PHOTO SHOOT: Tuesday 5th March by the Dagenham Brook Bridge(next to Eton Manor cottage, where the plaque is that commemorates the 1892 Lammas Day mass direct action) in Marsh Lane.
We have just learnt of plans by Waltham Forest Council, in a time of austerity and budget cuts, to replace the bridge at Marsh Lane over the Dagenham Brook into Marsh Lane Fields (a southern portion of Leyton Marsh still subject to commuted Lammas Land rights). The replacement would mean three access points for coaches and heavy goods vehicles from Freight Rd and Orient Rd.
Why is this important?
The Flood Risk Assesssment states: ‘the aim of the proposed scheme is to widen the existing bridge into Leyton Jubilee Park to allow heavier vehicles to cross into Leyton Jubilee Park.’ Replacing the bridge would improve access for vehicular traffic and urbanise the character of the Marsh beyond, but do nothing to improve pedestrian access or make the green space more“attractive“.
What can I do?
1) We are asking that people submit their objections AS SOON AS POSSIBLE – at least by Monday 25th February. To do, look at the application here and go to the Waltham Forest online planning objection form. The reference is: 2013/0085. There are some strange aberrations in the before and after images that have been released which can be seen here
2) You can also write to the planning officers: firstname.lastname@example.org and
3) Come and observe in the public gallery on:
Planning Committee on Tuesday, 26th March (revised date), 2013, 7.30 p.m.
The agenda will be displayed in the week before the meeting
Proposed venue: Council Chamber – Waltham Forest Town Hall
Contact: Oliver Craxton, Committee Services Team Leader 020 8496 4380 | Email: email@example.com
What points should I make?
Below is an example objection made by a local resident. We ask that you put these points into your own words and add your own if possible:
1. The aim of the project is stated as ‘to allow heavier vehicles to cross into Leyton Jubilee Park’. This would adversely affect the peace, quiet, safety and environment of the Park and lead to more noise, pollution and disturbance there. There should be no regular reason for heavier vehicles to enter the Park. The Park is in Metropolitan Open Land and should be protected from being driven on or through by motorised transport.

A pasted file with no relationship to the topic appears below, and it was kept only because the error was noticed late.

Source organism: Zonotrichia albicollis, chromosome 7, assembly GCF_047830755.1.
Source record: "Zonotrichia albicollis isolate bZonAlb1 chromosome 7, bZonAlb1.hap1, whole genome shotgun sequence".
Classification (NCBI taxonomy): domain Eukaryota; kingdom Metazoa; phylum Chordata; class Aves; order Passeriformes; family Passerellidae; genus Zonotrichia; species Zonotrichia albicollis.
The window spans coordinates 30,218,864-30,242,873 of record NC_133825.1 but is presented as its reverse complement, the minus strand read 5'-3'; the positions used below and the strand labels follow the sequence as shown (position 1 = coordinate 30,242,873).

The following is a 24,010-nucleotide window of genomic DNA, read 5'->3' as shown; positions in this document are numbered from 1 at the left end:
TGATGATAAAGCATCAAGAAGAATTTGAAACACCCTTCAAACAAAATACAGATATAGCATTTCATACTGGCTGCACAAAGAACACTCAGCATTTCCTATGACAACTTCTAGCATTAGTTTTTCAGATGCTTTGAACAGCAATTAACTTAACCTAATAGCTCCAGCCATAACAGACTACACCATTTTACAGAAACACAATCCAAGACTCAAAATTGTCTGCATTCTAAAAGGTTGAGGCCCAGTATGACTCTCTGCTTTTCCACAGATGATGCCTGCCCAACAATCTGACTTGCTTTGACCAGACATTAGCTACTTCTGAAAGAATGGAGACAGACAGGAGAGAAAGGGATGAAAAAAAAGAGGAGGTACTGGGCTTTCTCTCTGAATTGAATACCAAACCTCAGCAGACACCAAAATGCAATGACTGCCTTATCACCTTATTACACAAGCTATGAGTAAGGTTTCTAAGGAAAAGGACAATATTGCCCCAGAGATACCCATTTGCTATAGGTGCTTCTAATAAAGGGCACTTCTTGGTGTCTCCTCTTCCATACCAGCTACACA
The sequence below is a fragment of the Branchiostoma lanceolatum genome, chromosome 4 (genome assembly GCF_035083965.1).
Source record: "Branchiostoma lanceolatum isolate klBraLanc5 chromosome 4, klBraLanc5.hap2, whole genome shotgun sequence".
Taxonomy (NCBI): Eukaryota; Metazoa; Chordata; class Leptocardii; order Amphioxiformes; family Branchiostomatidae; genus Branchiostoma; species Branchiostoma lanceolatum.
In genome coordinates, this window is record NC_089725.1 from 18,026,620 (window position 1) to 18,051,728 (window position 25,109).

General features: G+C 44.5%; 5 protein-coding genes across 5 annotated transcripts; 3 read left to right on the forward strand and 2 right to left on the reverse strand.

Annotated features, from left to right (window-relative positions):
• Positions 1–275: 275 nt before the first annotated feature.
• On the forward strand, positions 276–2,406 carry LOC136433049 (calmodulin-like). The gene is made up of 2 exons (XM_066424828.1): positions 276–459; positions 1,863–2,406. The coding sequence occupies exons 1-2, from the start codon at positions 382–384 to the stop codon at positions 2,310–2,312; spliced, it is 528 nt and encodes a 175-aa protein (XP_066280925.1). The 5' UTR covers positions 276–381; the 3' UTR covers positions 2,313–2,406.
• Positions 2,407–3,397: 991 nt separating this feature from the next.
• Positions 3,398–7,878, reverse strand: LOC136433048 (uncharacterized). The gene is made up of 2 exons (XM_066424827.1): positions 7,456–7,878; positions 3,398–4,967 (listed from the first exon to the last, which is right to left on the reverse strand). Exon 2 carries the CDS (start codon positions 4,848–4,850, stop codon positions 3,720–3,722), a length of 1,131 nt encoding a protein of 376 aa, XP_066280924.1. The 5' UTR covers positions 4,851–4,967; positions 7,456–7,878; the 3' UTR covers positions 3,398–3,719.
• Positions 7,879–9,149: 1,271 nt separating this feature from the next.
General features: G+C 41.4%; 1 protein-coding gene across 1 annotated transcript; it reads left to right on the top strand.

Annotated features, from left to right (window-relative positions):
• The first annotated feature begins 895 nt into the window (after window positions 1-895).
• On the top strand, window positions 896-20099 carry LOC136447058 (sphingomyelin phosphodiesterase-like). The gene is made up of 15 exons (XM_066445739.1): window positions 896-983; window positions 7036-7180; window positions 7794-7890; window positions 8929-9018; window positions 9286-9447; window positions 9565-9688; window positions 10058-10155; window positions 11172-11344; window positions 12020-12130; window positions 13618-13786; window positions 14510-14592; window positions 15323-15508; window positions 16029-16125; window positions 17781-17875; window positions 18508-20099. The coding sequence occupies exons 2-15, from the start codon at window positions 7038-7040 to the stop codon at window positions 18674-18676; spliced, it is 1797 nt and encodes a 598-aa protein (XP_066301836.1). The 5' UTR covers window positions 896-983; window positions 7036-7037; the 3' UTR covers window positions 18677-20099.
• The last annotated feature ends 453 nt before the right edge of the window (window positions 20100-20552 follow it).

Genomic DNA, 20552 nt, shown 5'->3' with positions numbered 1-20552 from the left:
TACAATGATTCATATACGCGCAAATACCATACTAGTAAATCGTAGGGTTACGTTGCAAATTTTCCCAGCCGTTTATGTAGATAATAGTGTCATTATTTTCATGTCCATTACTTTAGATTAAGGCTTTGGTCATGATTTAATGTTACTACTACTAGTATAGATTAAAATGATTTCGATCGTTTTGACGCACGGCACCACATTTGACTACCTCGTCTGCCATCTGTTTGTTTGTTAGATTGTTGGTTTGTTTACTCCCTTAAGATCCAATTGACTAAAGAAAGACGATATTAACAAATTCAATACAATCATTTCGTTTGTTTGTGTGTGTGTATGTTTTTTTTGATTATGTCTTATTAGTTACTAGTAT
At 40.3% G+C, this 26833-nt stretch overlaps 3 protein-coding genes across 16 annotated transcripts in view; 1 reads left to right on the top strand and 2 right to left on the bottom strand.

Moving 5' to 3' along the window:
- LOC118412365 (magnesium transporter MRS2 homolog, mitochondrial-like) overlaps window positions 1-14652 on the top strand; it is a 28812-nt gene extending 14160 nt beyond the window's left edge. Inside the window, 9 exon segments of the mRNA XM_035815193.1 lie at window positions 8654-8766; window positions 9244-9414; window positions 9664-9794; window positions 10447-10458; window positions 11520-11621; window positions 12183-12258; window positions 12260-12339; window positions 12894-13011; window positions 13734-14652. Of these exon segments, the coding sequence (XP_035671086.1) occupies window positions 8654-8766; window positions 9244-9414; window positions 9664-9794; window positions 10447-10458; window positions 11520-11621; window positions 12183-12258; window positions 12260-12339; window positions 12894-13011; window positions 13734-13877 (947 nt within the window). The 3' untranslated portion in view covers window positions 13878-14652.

2. The current pedestrian bridge is very new and has nothing wrong with it. To demolish it after such a short time is a waste of money, poor value for money and represents the loss of an asset.
3. There current narrow road bridge does not need replacing for any structural reasons, and there is no statement of how many (or how few) proposed heavier vehicles would need to cross the proposed bridge in order for it to be worth spending the money on it. There is no acceptable cost justification to this project.
4. Heavier vehicles can already access Leyton Jubilee Park at the western end via a specially-built opening from Orient Way.
5. Enabling access for heavier vehicles at the opposite, eastern end via Marsh Lane would create a through route for these and any other vehicles all the way from Church Road to Orient Way. This is undesirable in traffic management terms and would destroy the character of the Park as a safe place where children can play and dogs can be let off leads.
6. Heavy traffic was routed off Church Road in the last few years by the construction of Orient Way as the freight road. It is therefore perverse to re-introduce heavier vehicles back onto Church Road in order to access the Park – or any other reason.